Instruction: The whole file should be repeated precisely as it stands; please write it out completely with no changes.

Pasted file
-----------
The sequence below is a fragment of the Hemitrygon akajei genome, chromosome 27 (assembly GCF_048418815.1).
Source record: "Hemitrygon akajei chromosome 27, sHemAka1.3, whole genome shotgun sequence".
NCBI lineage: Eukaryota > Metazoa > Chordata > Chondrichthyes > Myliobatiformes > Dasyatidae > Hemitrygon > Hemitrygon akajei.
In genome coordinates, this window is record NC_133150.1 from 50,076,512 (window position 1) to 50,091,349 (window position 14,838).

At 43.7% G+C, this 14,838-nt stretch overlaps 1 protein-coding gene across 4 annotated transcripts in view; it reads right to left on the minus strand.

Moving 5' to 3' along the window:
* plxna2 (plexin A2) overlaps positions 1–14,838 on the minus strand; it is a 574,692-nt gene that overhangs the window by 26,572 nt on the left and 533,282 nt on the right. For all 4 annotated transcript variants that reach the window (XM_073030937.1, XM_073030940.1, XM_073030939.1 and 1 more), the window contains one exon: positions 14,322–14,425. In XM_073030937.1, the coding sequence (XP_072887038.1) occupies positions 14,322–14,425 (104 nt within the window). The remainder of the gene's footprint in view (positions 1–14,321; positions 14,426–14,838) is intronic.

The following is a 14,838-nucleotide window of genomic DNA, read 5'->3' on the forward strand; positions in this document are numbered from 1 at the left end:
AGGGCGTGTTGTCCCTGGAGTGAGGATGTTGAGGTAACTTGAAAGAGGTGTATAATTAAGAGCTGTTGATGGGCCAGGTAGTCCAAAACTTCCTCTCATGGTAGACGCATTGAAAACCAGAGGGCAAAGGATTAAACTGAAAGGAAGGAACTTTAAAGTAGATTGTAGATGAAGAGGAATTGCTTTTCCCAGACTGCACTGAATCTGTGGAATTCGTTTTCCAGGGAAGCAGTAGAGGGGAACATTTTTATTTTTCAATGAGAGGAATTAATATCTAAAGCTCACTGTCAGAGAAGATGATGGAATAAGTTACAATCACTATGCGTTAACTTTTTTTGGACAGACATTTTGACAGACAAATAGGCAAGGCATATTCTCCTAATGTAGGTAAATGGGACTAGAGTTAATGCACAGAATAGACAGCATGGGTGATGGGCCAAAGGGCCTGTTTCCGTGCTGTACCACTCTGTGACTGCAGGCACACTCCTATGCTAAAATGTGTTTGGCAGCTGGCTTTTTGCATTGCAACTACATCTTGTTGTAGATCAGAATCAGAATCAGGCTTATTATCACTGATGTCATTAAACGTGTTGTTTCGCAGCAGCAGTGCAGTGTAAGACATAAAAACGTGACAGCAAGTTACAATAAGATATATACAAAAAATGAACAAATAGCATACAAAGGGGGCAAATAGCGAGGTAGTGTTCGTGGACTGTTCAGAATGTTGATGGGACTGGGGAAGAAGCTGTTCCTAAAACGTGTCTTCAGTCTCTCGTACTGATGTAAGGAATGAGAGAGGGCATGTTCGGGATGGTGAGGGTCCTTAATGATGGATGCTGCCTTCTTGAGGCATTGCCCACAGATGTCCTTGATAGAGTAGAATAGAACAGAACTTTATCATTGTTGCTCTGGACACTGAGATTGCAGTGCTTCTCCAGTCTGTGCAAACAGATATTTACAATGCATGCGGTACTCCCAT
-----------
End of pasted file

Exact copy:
The sequence below is a fragment of the Hemitrygon akajei genome, chromosome 27 (assembly GCF_048418815.1).
Source record: "Hemitrygon akajei chromosome 27, sHemAka1.3, whole genome shotgun sequence".
NCBI lineage: Eukaryota > Metazoa > Chordata > Chondrichthyes > Myliobatiformes > Dasyatidae > Hemitrygon > Hemitrygon akajei.
In genome coordinates, this window is record NC_133150.1 from 50,076,512 (window position 1) to 50,091,349 (window position 14,838).

At 43.7% G+C, this 14,838-nt stretch overlaps 1 protein-coding gene across 4 annotated transcripts in view; it reads right to left on the minus strand.

Moving 5' to 3' along the window:
* plxna2 (plexin A2) overlaps positions 1–14,838 on the minus strand; it is a 574,692-nt gene that overhangs the window by 26,572 nt on the left and 533,282 nt on the right. For all 4 annotated transcript variants that reach the window (XM_073030937.1, XM_073030940.1, XM_073030939.1 and 1 more), the window contains one exon: positions 14,322–14,425. In XM_073030937.1, the coding sequence (XP_072887038.1) occupies positions 14,322–14,425 (104 nt within the window). The remainder of the gene's footprint in view (positions 1–14,321; positions 14,426–14,838) is intronic.

The following is a 14,838-nucleotide window of genomic DNA, read 5'->3' on the forward strand; positions in this document are numbered from 1 at the left end:
AGGGCGTGTTGTCCCTGGAGTGAGGATGTTGAGGTAACTTGAAAGAGGTGTATAATTAAGAGCTGTTGATGGGCCAGGTAGTCCAAAACTTCCTCTCATGGTAGACGCATTGAAAACCAGAGGGCAAAGGATTAAACTGAAAGGAAGGAACTTTAAAGTAGATTGTAGATGAAGAGGAATTGCTTTTCCCAGACTGCACTGAATCTGTGGAATTCGTTTTCCAGGGAAGCAGTAGAGGGGAACATTTTTATTTTTCAATGAGAGGAATTAATATCTAAAGCTCACTGTCAGAGAAGATGATGGAATAAGTTACAATCACTATGCGTTAACTTTTTTTGGACAGACATTTTGACAGACAAATAGGCAAGGCATATTCTCCTAATGTAGGTAAATGGGACTAGAGTTAATGCACAGAATAGACAGCATGGGTGATGGGCCAAAGGGCCTGTTTCCGTGCTGTACCACTCTGTGACTGCAGGCACACTCCTATGCTAAAATGTGTTTGGCAGCTGGCTTTTTGCATTGCAACTACATCTTGTTGTAGATCAGAATCAGAATCAGGCTTATTATCACTGATGTCATTAAACGTGTTGTTTCGCAGCAGCAGTGCAGTGTAAGACATAAAAACGTGACAGCAAGTTACAATAAGATATATACAAAAAATGAACAAATAGCATACAAAGGGGGCAAATAGCGAGGTAGTGTTCGTGGACTGTTCAGAATGTTGATGGGACTGGGGAAGAAGCTGTTCCTAAAACGTGTCTTCAGTCTCTCGTACTGATGTAAGGAATGAGAGAGGGCATGTTCGGGATGGTGAGGGTCCTTAATGATGGATGCTGCCTTCTTGAGGCATTGCCCACAGATGTCCTTGATAGAGTAGAATAGAACAGAACTTTATCATTGTTGCTCTGGACACTGAGATTGCAGTGCTTCTCCAGTCTGTGCAAACAGATATTTACAATGCATGCGGTACTCCCAT